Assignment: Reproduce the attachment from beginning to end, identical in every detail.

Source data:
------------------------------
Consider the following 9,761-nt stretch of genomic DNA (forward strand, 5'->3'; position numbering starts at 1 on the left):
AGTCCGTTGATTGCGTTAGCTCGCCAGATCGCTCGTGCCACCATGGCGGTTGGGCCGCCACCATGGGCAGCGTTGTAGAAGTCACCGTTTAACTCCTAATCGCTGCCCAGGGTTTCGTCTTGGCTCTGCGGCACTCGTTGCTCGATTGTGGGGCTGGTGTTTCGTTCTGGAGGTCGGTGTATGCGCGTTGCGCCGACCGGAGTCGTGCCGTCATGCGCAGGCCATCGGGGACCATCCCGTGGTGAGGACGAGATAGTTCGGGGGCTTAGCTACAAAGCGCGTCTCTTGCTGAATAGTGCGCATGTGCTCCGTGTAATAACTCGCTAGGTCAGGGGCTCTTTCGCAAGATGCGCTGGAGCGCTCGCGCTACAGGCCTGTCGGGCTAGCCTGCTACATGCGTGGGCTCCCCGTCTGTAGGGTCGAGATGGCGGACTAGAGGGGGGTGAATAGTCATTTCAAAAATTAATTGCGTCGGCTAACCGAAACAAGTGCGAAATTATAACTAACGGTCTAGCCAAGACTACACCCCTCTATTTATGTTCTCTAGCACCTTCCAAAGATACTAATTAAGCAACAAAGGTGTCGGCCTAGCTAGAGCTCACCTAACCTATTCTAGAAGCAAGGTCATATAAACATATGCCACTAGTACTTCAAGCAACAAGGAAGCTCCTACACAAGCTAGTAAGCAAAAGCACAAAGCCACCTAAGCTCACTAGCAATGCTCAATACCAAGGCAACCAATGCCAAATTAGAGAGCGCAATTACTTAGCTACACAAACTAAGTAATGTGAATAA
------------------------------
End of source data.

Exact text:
Consider the following 9,761-nt stretch of genomic DNA (forward strand, 5'->3'; position numbering starts at 1 on the left):
AGTCCGTTGATTGCGTTAGCTCGCCAGATCGCTCGTGCCACCATGGCGGTTGGGCCGCCACCATGGGCAGCGTTGTAGAAGTCACCGTTTAACTCCTAATCGCTGCCCAGGGTTTCGTCTTGGCTCTGCGGCACTCGTTGCTCGATTGTGGGGCTGGTGTTTCGTTCTGGAGGTCGGTGTATGCGCGTTGCGCCGACCGGAGTCGTGCCGTCATGCGCAGGCCATCGGGGACCATCCCGTGGTGAGGACGAGATAGTTCGGGGGCTTAGCTACAAAGCGCGTCTCTTGCTGAATAGTGCGCATGTGCTCCGTGTAATAACTCGCTAGGTCAGGGGCTCTTTCGCAAGATGCGCTGGAGCGCTCGCGCTACAGGCCTGTCGGGCTAGCCTGCTACATGCGTGGGCTCCCCGTCTGTAGGGTCGAGATGGCGGACTAGAGGGGGGTGAATAGTCATTTCAAAAATTAATTGCGTCGGCTAACCGAAACAAGTGCGAAATTATAACTAACGGTCTAGCCAAGACTACACCCCTCTATTTATGTTCTCTAGCACCTTCCAAAGATACTAATTAAGCAACAAAGGTGTCGGCCTAGCTAGAGCTCACCTAACCTATTCTAGAAGCAAGGTCATATAAACATATGCCACTAGTACTTCAAGCAACAAGGAAGCTCCTACACAAGCTAGTAAGCAAAAGCACAAAGCCACCTAAGCTCACTAGCAATGCTCAATACCAAGGCAACCAATGCCAAATTAGAGAGCGCAATTACTTAGCTACACAAACTAAGTAATGTGAATAA